So as your digital transformation efforts turn to a practical Go-To-Market strategy, you may need to create entirely new channels and/or skill sets to be successful. Here are five questions to ask:

  1. How do customers want to buy?
    It’s no secret…buyers actually prefer less frequent but more value-added engagement from sales reps. Blanketed by emails and inbound telesales calls, buyers just don’t have the time to schedule meetings and listen to pitches. Prospects are self-guiding their purchase process through digital research, social media, and analyst/peer reviews. They are going to reduce their vendor consideration set very quickly to those players who meet their preferred buying motion. Advice: “Staple yourself” to a few customers’ buying processes and see how they make decisions.
  2. Do traditional channels have the right skills and incentives to compete? Increasingly it’s a value vs. volume game….sales channels need to be experts, not just dial-and-smile professionals. By the way, this is what the next gen sales professionals wants; to become experts and make money based on their product knowledge. Advice: Find the sales reps who are intellectually curious about the product they are selling. They may not be writing code, but they are “citizen engineers” who know their industry, product and the precise ways it solves buyer problems.
  3. What are the affordable cost-to-sell economics?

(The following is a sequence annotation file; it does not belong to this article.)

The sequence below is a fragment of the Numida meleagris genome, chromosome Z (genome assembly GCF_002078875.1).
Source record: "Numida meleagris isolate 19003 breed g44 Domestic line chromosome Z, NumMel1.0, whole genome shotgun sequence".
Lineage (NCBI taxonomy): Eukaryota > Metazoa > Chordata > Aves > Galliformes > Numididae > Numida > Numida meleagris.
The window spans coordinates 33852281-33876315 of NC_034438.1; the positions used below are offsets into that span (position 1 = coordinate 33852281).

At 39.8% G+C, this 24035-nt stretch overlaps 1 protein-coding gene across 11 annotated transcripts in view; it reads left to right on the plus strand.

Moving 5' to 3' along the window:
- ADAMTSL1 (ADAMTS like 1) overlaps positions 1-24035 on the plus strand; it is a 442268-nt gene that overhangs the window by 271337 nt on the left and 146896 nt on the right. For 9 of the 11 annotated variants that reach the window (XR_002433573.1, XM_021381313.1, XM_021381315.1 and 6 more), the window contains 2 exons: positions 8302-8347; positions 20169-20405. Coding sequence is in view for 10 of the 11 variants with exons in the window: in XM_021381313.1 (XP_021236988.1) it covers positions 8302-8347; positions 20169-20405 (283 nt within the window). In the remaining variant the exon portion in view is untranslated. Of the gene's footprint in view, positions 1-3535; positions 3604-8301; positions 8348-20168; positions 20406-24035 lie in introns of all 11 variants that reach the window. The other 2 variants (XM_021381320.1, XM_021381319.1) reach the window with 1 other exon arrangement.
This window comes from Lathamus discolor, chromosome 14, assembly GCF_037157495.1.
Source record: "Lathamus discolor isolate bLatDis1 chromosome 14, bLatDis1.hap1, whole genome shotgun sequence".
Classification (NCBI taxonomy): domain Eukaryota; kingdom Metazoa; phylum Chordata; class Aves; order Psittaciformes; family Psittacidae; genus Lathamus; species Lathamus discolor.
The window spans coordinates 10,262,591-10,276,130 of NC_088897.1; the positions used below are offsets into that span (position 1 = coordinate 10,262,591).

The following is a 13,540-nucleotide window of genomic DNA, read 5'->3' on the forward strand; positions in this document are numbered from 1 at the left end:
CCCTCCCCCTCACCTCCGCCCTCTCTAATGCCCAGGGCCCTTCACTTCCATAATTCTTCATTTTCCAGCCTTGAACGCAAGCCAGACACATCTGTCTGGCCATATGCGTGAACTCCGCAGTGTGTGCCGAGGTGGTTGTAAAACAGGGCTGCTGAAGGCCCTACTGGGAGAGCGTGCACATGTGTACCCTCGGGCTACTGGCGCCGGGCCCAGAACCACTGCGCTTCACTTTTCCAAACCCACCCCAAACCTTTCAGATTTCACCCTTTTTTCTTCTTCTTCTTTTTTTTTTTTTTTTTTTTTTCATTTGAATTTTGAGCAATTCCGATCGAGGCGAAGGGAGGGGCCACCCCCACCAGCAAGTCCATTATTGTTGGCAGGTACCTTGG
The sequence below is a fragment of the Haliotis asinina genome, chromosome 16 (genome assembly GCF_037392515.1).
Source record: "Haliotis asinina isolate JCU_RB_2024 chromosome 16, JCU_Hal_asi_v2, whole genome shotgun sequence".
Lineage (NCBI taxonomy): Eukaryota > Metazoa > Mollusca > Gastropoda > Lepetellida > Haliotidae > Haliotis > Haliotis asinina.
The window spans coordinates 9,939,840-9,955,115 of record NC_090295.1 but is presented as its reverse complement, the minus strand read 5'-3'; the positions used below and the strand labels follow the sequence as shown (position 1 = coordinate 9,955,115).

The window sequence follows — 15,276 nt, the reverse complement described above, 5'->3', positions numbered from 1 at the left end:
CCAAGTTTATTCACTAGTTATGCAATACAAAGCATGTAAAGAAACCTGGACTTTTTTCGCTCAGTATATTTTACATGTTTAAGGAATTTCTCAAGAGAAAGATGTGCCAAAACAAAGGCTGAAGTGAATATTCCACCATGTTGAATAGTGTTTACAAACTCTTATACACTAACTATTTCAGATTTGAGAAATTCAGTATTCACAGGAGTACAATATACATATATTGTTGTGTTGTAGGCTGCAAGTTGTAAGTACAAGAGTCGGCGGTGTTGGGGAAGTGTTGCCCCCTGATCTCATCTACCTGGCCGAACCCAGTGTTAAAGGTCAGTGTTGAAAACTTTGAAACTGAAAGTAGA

Candidly, physical geographic territories to “farm” are steadily becoming obsolete. Face-to-face prospect meetings are important but very expensive. Complicating the process are new subscription pricing dynamics where the cost-to-sell (e.g pay the channel) has to be amortized over multiple years. Advice: Sharpen your pencils and do the math.
  4. Do you have the necessary customer data to target the right prospects?
    Human prospecting is tedious and expensive. But there is so much great predictive customer data available—online activity, past purchase history, product usage (e.g. IoT), customer service logs—that solid analytics can send direct sales channels to the highest propensity buyers.
  5. Do you have the right digital content to accelerate the sales process?
    As prospects advance from a qualified opportunity to close, they want more content (case studies, testimonials, videos, online demos, etc). And, candidly, they want less overt “have I got a deal for you” selling.

Final thought: just remember that buying more software and technology to “automate channels” is not the answer. Your existing marketing automation, CRM, and website platforms have plenty of technology firepower. Don’t forget “channels don’t choose customers; customers choose channels.” Digital transformation requires building the right channels to fit your product portfolio.

Read my prior blog on redefining customer-centric go-to-market strategy.